Chaney explains, “If the body cannot counter this increase in skin temperature, the body will start to sweat. If the materials next to the skin are unable to wick away moisture and do not have sufficient ventilation to allow evaporation, then the sweat will remain next to the skin.”
While that moisture can be uncomfortable or embarrassing for the consumer, Chaney points out there can be even more serious results if that moisture is unable to evaporate.
“Pressure ulcer development is known to be influenced by multiple factors, including pressure, shear, moisture, temperature, mobility and the tissue’s ability to tolerate mechanical forces as influenced by the individual’s health conditions,” she says.
“It is known that a 1° C increase in skin temperature will cause an increase in metabolic demand by 10 to 13 percent,” Chaney adds. “However, in sitting the tissue is compressed, restricting the blood flow and meaning that this extra demand for nutrients and oxygen needed to maintain healthy skin cannot be met. This means that an increase in skin temperature as small as 1° C can significantly increase the potential risk of pressure ulcer development. There is also research that suggests that cooling the skin can reduce the likelihood of pressure ulcer development.”
When that doesn’t happen and moisture is held next to the skin for extended periods, the result can be maceration, a softening of the skin, Chaney says.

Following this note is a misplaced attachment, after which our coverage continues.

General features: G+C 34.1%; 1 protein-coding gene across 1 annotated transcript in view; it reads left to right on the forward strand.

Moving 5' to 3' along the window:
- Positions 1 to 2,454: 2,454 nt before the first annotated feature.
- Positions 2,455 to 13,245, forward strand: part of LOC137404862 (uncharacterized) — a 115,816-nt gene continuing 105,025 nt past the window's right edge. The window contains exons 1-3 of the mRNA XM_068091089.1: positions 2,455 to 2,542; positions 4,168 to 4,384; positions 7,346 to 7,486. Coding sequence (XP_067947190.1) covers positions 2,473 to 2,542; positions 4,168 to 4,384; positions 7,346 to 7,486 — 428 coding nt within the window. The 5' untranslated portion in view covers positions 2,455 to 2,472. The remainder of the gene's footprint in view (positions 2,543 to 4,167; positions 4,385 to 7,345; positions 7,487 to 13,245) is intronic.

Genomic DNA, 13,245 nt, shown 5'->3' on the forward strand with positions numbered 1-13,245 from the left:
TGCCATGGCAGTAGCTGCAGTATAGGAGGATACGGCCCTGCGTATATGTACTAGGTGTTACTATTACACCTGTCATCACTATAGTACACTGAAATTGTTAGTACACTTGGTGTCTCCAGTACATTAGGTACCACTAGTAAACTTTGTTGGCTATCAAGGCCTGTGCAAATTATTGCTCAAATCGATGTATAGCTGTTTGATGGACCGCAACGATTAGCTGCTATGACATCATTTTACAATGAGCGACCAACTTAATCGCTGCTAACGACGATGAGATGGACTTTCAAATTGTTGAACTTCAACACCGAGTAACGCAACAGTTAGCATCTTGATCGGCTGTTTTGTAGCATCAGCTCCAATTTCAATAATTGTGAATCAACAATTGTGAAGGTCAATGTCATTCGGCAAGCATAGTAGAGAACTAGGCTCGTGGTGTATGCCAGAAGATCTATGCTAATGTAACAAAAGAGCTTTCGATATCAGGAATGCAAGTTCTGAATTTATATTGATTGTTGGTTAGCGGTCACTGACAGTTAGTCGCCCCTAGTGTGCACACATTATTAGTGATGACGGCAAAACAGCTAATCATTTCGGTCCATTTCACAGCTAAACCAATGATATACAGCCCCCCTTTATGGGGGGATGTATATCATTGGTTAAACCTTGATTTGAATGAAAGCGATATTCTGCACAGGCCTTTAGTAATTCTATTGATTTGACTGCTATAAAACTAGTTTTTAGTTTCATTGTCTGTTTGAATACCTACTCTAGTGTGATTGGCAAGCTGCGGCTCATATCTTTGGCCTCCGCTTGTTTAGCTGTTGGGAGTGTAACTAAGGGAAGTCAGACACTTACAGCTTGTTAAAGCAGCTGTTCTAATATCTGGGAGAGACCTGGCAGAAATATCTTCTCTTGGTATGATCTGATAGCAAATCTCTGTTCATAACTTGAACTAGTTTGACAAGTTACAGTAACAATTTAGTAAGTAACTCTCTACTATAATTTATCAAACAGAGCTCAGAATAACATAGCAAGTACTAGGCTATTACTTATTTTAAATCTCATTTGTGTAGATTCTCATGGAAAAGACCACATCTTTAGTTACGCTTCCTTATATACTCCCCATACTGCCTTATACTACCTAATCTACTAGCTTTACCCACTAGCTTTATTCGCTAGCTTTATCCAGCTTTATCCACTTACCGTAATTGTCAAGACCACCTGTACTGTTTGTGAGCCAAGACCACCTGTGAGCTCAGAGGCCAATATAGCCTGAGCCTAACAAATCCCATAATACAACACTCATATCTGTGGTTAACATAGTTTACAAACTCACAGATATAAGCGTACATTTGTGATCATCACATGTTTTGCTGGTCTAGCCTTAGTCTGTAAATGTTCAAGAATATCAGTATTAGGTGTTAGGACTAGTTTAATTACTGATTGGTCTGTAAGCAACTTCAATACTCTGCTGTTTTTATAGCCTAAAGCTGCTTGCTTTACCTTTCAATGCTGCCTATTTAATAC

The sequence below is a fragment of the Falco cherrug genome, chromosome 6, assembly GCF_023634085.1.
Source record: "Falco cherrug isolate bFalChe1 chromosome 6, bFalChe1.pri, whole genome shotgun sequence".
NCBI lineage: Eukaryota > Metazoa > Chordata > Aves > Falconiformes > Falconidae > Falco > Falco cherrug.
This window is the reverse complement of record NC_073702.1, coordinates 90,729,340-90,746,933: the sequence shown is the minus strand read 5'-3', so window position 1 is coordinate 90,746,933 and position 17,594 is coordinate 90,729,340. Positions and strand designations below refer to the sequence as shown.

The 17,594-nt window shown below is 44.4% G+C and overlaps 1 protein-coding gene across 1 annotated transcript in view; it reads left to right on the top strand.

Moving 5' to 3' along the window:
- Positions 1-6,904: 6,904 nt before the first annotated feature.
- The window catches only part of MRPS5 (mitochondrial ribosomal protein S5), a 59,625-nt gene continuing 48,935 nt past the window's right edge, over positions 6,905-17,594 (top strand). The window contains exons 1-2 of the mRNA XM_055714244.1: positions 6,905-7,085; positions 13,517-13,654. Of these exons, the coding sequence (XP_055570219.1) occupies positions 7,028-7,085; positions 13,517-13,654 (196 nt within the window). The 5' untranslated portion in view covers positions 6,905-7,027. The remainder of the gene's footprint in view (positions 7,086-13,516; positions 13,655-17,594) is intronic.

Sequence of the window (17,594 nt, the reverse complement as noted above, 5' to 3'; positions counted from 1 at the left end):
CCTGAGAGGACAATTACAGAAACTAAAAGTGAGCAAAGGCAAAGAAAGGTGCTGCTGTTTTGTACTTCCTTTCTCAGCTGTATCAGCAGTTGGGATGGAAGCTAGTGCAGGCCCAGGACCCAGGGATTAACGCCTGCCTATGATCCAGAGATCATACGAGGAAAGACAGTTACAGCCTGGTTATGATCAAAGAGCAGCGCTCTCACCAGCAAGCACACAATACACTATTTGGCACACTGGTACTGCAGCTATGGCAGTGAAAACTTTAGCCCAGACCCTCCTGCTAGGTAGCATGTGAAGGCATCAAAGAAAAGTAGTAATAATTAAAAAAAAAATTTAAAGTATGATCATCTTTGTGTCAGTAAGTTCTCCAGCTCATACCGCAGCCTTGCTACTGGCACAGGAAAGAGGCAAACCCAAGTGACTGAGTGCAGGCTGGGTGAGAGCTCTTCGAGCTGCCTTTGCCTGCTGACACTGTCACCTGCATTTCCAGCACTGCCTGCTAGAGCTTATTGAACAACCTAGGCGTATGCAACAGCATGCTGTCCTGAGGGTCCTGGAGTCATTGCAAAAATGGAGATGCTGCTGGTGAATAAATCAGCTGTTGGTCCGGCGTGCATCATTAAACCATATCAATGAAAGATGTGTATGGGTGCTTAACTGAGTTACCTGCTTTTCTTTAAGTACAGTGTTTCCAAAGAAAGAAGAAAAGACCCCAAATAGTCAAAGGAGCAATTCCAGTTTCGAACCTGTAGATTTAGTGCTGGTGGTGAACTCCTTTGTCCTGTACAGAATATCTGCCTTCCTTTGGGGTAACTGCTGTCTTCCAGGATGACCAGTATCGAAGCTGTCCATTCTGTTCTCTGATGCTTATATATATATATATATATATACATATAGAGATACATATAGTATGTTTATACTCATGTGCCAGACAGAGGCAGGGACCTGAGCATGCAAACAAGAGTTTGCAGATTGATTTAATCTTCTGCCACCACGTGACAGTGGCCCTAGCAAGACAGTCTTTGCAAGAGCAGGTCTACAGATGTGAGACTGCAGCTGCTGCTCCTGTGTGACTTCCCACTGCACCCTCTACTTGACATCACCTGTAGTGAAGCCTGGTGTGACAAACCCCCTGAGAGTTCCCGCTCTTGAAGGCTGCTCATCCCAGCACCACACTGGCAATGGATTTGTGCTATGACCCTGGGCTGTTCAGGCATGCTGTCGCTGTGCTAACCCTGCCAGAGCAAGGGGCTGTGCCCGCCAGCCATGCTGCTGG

“Macerated skin tends to look whiter and swollen and feel damp to the touch,” Chaney says. “Moist macerated skin is more vulnerable to fungal and bacterial infections, which can cause discomfort and result in a foul smell. In addition, as the skin becomes softer it becomes much more vulnerable to breakdown from pressure, shear or friction.”
What Media Are Best?
It would seem that the best way to combat heat and moisture would be to choose the media “best” able to keep both to a minimum. But as with so many seating & mobility considerations for highly involved clients, choosing a medium to work with is complicated.
Samila says, “It is a bit of a quandary. What material is best as the best materials for heat and moisture control are not hygienic or easy to clean. The easiest-to-clean-and-maintain materials, just by their nature, are smooth, shiny surfaces that are very poor heat- and moisturecontrol materials.”
Call also says all these materials have a conduction value: how much they conduct heat.
“For example, when you fill that pitcher of water at your kitchen sink, if you have low water pressure or you have an aerator in your sink, then that water flows slower than if you have high pressure or no aerator in your sink or in your faucet,” he says. “That rate of heat loss in a cushion — it can be either conduction or radiation by which the cushion gives up the heat — also determines how fast that resets the temperature to a physiologically desirable temperature.”
In addition to conduction value, providers and clinicians need to consider how the materials are used, such as what forms they take.
“People typically think of a rubber material that’s filled with air as being a hot surface to sit on,” Call points out. “They feel that way based on how well the air moves through the product.
“However, if that product has fingers and air channels, then when a person does a forward lean or they do a pressure-relief lift , the thermal mass of the rubber is actually quite low because it’s just filled with air. So the air that rushes in during that pressure-relief lift and then washes back out is able to carry a large portion of the heat the cushion had trapped with it. An airfilled, rubber kind of cushion actually can be fairly cool if the user is trained properly and is a fairly active sitter.”